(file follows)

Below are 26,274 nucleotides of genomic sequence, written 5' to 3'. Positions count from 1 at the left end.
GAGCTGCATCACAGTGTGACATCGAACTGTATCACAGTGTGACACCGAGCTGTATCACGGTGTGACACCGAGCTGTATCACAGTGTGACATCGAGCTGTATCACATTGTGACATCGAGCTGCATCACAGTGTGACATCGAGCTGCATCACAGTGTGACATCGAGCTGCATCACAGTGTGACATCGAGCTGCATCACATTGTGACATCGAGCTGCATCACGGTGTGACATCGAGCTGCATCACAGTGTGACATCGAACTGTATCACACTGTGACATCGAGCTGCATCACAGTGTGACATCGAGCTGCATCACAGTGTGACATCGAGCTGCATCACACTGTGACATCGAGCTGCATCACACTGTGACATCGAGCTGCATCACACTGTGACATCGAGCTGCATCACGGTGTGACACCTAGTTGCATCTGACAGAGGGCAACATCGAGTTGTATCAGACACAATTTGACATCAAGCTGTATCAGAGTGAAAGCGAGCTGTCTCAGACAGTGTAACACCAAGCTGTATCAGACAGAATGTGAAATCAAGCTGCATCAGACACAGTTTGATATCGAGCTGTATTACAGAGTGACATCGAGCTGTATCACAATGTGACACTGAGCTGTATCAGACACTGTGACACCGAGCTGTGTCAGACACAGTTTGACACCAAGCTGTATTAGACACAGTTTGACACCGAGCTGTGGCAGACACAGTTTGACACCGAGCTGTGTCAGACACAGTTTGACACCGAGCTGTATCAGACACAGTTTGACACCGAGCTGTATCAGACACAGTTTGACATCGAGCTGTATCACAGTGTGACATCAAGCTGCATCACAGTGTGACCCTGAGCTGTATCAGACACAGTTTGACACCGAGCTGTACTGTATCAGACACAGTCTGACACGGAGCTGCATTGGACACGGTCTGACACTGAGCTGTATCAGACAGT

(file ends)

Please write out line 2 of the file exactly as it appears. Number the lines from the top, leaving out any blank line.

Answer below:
GAGCTGCATCACAGTGTGACATCGAACTGTATCACAGTGTGACACCGAGCTGTATCACGGTGTGACACCGAGCTGTATCACAGTGTGACATCGAGCTGTATCACATTGTGACATCGAGCTGCATCACAGTGTGACATCGAGCTGCATCACAGTGTGACATCGAGCTGCATCACAGTGTGACATCGAGCTGCATCACATTGTGACATCGAGCTGCATCACGGTGTGACATCGAGCTGCATCACAGTGTGACATCGAACTGTATCACACTGTGACATCGAGCTGCATCACAGTGTGACATCGAGCTGCATCACAGTGTGACATCGAGCTGCATCACACTGTGACATCGAGCTGCATCACACTGTGACATCGAGCTGCATCACACTGTGACATCGAGCTGCATCACGGTGTGACACCTAGTTGCATCTGACAGAGGGCAACATCGAGTTGTATCAGACACAATTTGACATCAAGCTGTATCAGAGTGAAAGCGAGCTGTCTCAGACAGTGTAACACCAAGCTGTATCAGACAGAATGTGAAATCAAGCTGCATCAGACACAGTTTGATATCGAGCTGTATTACAGAGTGACATCGAGCTGTATCACAATGTGACACTGAGCTGTATCAGACACTGTGACACCGAGCTGTGTCAGACACAGTTTGACACCAAGCTGTATTAGACACAGTTTGACACCGAGCTGTGGCAGACACAGTTTGACACCGAGCTGTGTCAGACACAGTTTGACACCGAGCTGTATCAGACACAGTTTGACACCGAGCTGTATCAGACACAGTTTGACATCGAGCTGTATCACAGTGTGACATCAAGCTGCATCACAGTGTGACCCTGAGCTGTATCAGACACAGTTTGACACCGAGCTGTACTGTATCAGACACAGTCTGACACGGAGCTGCATTGGACACGGTCTGACACTGAGCTGTATCAGACAGT